Daniel Francis Batchelor

Rank Lance Corporal
Service No 178803
Date of Death 04/05/1917
Age 27
Regiment/Service Royal Engineer Services Inland Water Transport
Cemetery Savona Town Cemetery, Italy. This contains 85 Commonwealth burials, all but two of them casualties from the Transylvania.

Daniel was born in 1889 in Stoke Newington, London, to Daniel Bateman (1863-1941) and Frances Batchelor (1866-1941), and was the eldest of five children. His siblings were: Beatrice (b.1891), Basil (1897-1962), Gladys (1900-1994) and John (1908-1979). Both the 1891 and 1901 Censuses indicate that the family lived at 5, Chesholm Road in Stoke Newington. Between John's birth in 1908 and the 1911 Census, the family moved to 5, Chislehurst Avenue, North Finchley. Daniel's father was employed as a railway accountants' clerk and he himself was a railway clerk for the London and North Western Railway, based at Euston Station.

On 20th January 1917, Daniel married Elise Anna Simon (b. 1897) at St John's Wembley. The marriage register lists her address as 16, Vivian Gardens, Wembley. At the time of the 1911 Census, Elise and her family were living at 14, Holdenhurst Avenue, Finchley which is in the next street to where Daniel and his family were living! Sadly, just over 3 months later, Daniel died. Elise's address at the time of his death was 150, Ealing Road, Wembley. She received Daniel's estate which was valued at £251. His name is included in the London and North Western Railway Company's 1st World War Roll of Honour book.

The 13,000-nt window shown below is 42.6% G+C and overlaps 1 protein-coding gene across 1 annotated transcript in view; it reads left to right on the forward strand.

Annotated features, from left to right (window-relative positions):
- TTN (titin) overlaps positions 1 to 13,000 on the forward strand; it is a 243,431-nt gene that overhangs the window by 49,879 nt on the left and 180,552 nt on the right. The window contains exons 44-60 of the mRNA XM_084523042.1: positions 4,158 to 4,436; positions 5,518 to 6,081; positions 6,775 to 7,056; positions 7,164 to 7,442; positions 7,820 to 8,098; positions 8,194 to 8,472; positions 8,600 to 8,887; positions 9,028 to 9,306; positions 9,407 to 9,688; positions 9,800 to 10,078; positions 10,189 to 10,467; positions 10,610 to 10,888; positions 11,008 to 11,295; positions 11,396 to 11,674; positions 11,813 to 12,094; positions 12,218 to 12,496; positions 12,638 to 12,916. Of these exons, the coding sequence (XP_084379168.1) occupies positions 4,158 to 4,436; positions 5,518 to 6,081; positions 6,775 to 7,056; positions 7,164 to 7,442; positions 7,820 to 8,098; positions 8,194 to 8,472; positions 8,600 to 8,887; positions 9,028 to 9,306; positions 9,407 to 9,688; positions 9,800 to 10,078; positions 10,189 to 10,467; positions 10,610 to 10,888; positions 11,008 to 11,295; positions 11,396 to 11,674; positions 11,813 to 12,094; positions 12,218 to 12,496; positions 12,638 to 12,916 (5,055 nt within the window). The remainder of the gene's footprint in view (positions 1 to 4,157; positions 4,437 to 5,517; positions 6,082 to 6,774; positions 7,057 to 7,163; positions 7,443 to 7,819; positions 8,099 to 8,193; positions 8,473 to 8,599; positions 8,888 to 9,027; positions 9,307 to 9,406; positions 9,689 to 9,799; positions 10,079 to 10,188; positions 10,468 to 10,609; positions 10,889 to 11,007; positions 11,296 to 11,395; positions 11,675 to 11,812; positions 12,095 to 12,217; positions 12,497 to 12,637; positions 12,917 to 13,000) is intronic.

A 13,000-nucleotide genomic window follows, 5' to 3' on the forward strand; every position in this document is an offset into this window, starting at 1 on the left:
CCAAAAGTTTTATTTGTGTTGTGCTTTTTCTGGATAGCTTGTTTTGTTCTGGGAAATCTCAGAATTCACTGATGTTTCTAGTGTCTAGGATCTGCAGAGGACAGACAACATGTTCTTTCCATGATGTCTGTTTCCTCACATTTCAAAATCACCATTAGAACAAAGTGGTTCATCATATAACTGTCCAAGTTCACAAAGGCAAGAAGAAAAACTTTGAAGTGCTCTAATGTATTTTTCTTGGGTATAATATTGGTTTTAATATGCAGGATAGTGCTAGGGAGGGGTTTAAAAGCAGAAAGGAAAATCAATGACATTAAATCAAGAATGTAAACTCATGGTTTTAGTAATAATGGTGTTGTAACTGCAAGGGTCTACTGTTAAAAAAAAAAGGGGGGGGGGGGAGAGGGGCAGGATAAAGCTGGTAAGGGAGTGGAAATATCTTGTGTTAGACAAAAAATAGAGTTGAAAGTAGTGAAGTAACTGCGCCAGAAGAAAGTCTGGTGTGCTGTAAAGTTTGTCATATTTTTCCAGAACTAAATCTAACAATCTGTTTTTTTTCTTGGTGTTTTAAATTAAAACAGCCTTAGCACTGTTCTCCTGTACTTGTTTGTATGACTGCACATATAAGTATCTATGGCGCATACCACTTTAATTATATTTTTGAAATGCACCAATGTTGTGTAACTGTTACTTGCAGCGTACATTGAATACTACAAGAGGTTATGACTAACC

The circumstances of Daniel's death were as follows: on 3rd May 1917, the Anchor-line ship Transylvania left Marseille, France, bound for Alexandria, Egypt, carrying about 200 officers and 2,860 men - her full complement - escorted by two Japanese destroyers, Matsu and Sakaki. The ship was a passenger liner built in 1914 and taken over as a troopship in May 1915. The following day, the Transylvania was torpedoed at 10am by the German submarine U63 off Cape Vado, south of Savona, Italy. The Matsu went alongside the sinking ship to offload the passengers while the Sakaki sought to keep the submarine submerged. However, some 20 minutes later, it fired a second torpedo after which Transylvania soon sank. 10 crew members, 29 officers and 373 soldiers, including Daniel, lost their lives. The bodies recovered were buried two days later in a special plot in Savona Town Cemetery. Others are buried elsewhere in Italy, France, Monaco and Spain.